The Nether was first added to Minecraft way back in October 2010. And when it first came out, it definitely struck fear to players. A plethora of new and terrifying creatures filled this infernal biome – zombie pigmen, ghasts, glowstones and LOOOOOTS of lava shaped the landscapes. It was then later discovered that the Nether was also home to giant, ancient fortresses filled with wither skeletons and blazes as well, which were extra spicy and hostile.
But during the Nether update in 2020, things quite changed. It is now possible to visit the Nether’s basalt deltas, crimson forests and soul sand valleys, which was then aptly named “Nether Wastes”.
It’s also apparently easier to differentiate Nether biomes apart – The deltas are filled with ash and basalt, the soul sand valleys burn with the signature blue soul fires, warped forests are filled with cyan mushrooms and crimson forests are obviously crimson in theme.
The Nether wastes feature a darker red hue just like the crimson forests but that’s as far as the similarities goes. All are barren places with seas of lava below ground and globules of glowstones on higher grounds.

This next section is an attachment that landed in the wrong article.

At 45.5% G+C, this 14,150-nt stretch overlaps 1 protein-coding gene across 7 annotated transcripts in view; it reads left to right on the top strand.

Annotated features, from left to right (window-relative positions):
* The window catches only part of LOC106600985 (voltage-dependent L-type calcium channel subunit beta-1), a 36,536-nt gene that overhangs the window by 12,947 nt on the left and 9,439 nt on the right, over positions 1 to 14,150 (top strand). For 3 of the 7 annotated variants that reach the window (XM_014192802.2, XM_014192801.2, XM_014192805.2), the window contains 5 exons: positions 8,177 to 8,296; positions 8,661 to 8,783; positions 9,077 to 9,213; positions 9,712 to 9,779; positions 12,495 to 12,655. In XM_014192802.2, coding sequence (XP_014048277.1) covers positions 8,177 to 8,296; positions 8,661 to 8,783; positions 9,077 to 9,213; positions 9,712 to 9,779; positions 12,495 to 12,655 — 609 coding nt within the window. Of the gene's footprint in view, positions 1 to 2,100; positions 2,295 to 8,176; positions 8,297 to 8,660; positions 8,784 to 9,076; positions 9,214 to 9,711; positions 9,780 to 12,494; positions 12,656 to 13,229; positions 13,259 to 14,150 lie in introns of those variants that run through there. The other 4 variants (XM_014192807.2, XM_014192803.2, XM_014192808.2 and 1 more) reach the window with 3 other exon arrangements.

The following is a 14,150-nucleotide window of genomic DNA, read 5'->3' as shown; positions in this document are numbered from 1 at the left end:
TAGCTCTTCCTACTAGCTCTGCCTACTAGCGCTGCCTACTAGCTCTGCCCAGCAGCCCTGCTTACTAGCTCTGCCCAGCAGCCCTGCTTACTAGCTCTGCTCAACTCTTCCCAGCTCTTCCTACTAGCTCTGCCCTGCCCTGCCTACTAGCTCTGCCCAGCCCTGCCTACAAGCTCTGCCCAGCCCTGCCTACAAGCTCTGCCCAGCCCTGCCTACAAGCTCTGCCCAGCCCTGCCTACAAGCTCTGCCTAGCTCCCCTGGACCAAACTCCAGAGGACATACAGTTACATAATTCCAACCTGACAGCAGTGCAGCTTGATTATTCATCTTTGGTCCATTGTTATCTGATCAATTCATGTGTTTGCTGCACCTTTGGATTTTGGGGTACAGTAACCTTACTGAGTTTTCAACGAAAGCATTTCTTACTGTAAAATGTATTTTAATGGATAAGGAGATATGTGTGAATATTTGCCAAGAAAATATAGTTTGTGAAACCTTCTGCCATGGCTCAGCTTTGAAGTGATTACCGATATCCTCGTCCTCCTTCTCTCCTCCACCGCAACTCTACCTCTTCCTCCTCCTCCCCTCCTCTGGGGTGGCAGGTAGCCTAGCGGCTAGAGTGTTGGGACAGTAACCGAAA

Ghasts, zombified piglins, magma cubes, and endermen patrol these areas – as well as striders in the lava pools. But it’s still worth visiting for its resources – nether quartz, gold, soul sand, glowstone, ancient debris, and the occasional mushroom.
Setting up homes is not recommended in the Nether Wastes due to it being a highly dangerous place and the overall threat of the biome thanks to the large areas of lava pools, and lack of covers that make players vulnerable to ghasts.
While bastion remnants, nether fortresses and ruined portals exists for shelter, they’re scarce.
If you do find yourself needing to traverse the Nether wastes, then keep your wits about you, a bow at hand to deal with any ghasts, and a plentiful supply of food to keep your health topped up. You’ve been warned.